Monday, December 8, 2008

Group 1 (Food as a Public Health Issue) & Group 2 (Health in New Jersey) (5th post)

This is the last week of class in the Fall Semester, and students will have until early January to compile their research projects at their own time. I have asked them to reflect on what they have learned from their projects and what they have found interesting so far before they leave for winter break. Let’s hear what they said.

GROUP 1 - Food as a Public Health Issue

Carine Davila (History of food availability in the US)
The project has definitely been useful in expanding our horizons on the importance of food. While food is commonly thought of as important on an individual level, I feel less has been done on the level of the community, or at least less is known. This project has been a chance to explore that latter realm, and I think we will find that it does have an important impact on the level of the community and beyond. While this is not my first time doing a research project, it is my first time doing a CBLI project. I do feel that our group is making an important contribution by introducing food as a public health issue, but I think perhaps some of the other travel groups may feel a closer connection to the community through the project than ours. Nevertheless, it is rewarding to think that our entire class's work will come together to be an important contribution.

Aba Osseo-Asare (Organic food availability)
As I've been researching organic activism and contemporary food movements, it has been interesting to note how the original advocates of natural foods have become concerned about the commodification of organic food. Although the movement certainly aimed to broaden the visibility and consumer base of organic foods, some activists now worry that standards for natural foods have been lowered due to the number of industries seeking to make a profit by marketing the organic label. Now that I have collected background information on the organic movement as a whole, I am seeking to explore differentials in access across racial and class lines.

Carol Shih (History of the USDA food pyramid, food safety regulations, and changing government assertions about what is healthy)
I am finding out about food and food systems for this project, so I am learning something new about what we put in our bodies daily, and something so important for survival. So far, I've found that the subject of food can be controversial, making standards and rules difficult to set.

Laruen Bartholomew (History and contemporary politics of school lunch programs)
It is not my first time doing a research project. It is my first time doing a CBLI project. My interpretation, comparison, and analysis skills have probably been refined. Other than reading about various moves by schools to make school lunch programs healthier, I did not have previous knowledge of the topic.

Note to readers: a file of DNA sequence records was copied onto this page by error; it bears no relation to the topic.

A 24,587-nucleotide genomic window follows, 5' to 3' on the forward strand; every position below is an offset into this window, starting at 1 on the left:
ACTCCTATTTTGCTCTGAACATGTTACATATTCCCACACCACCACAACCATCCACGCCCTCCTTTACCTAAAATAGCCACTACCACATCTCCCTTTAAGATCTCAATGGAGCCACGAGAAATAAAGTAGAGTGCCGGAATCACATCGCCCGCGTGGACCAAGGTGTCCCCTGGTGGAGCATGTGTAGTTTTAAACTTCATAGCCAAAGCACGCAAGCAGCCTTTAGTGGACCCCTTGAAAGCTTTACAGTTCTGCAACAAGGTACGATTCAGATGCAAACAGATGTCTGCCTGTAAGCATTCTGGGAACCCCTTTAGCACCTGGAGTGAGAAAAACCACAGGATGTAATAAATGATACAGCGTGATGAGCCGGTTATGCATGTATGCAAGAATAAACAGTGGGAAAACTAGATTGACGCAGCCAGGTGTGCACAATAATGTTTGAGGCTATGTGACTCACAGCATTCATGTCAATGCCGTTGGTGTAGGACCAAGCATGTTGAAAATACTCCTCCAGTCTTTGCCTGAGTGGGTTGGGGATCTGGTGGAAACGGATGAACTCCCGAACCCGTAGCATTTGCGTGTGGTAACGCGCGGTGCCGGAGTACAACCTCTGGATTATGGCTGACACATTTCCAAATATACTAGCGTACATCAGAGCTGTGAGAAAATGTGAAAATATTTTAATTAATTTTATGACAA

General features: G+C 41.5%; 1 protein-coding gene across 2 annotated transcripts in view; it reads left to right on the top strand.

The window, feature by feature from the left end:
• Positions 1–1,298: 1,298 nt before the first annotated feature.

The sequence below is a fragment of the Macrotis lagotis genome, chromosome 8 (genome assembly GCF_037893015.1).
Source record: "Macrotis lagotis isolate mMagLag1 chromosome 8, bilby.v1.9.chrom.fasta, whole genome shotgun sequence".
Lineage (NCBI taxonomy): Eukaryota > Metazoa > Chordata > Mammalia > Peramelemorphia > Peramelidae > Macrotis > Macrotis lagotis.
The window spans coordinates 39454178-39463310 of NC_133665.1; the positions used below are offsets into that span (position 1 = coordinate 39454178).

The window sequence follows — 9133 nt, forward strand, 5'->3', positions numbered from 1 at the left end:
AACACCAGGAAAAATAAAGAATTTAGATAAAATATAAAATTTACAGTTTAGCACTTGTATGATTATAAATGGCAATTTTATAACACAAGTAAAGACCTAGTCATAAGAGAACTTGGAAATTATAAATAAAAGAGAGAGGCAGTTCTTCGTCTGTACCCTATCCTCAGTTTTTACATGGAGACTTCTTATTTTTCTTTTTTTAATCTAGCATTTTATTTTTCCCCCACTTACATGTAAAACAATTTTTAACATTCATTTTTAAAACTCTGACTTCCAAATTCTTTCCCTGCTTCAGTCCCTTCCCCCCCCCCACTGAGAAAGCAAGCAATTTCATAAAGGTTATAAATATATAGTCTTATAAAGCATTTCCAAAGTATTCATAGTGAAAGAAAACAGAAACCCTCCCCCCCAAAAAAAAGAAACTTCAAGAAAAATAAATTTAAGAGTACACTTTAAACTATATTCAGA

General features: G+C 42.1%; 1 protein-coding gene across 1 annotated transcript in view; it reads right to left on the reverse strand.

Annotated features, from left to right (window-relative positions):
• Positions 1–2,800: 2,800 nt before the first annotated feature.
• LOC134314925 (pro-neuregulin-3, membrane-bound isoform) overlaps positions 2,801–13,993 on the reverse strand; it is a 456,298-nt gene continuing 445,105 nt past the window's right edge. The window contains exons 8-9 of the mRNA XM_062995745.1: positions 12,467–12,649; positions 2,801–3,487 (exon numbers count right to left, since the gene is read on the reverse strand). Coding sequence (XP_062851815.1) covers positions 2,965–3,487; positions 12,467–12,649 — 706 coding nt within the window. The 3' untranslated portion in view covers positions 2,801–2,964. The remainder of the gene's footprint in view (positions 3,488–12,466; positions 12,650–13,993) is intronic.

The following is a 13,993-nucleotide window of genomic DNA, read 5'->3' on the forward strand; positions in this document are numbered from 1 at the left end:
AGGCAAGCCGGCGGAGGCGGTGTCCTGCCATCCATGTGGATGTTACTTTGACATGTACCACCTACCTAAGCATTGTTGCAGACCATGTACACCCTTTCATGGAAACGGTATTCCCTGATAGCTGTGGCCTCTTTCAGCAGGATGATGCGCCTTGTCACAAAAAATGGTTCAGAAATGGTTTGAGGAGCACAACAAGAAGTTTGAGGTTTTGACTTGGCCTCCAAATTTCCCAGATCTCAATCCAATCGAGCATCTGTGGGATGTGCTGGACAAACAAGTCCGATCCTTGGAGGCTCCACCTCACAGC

Group 2 - Health in New Jersey

Alexandra Douwes (Childhood vaccination, childhood asthma, and childhood injuries)
This is not my first time doing a research project; however, it is my first time doing a CBLI project, as well as a project based on statistical analysis. I have never worked with statistics programs before, so this project has taught me a lot about collecting and analyzing data, which could be very useful for future research projects. I did not have any previous knowledge of the topic I am studying, so I found all the information I collected especially interesting. Especially finding actual racial disparities in the children's health data was fascinating, as it confirmed everything we have learned in class.

Rosalynd Upton (Gestational Diabetes and Infant Mortality)
This was my first time doing a research project of this nature. I have definitely picked up some invaluable research skills along the way. Particularly, I have found that using databases our school's library provides is excellent for research projects like CBLI because it provides free, scholarly articles that are pertinent to whatever I am searching for. As for my topic itself, it is well-known that diabetes occurs more prevalently among minorities than whites. It was nice to have this foreknowledge of what my research results would be before writing the paper so I could delve into more finer-tuned issues.

Sara Peters (Lung cancer, cirrhosis and AIDS)
Due to the lack of evidence in states and national data pertaining to cirrhosis, I have decided to turn my attention to AIDS and lung cancer. Based on what I have found so far, I believe that there will be overwhelming evidence that supports the hypothesis that minorities have quite a health disparity in these sectors of health care. However, I am unsure as to how I will relate this data to lifestyle choices--causation versus association.

Yuna Sakuma (Unintentional injuries and resulting deaths)
I have done research projects in the past, but never a CBLI project. The previous projects have mostly been historical, and none have ever been so relevant to our time period and our neighborhood. I think that the idea of CBLI is very cool and I hope to take more CBLI courses in the future. I definitely learned some things throughout the project. It's interesting to see that unintentional injuries have racial disparities. I'm still in the process of finding causes for the disparity, but I think looking at regions puts in an interesting angle.

It is so exciting to see that both groups are making good progress in their research and enjoying the process along the way. I really look forward to the final products of their work.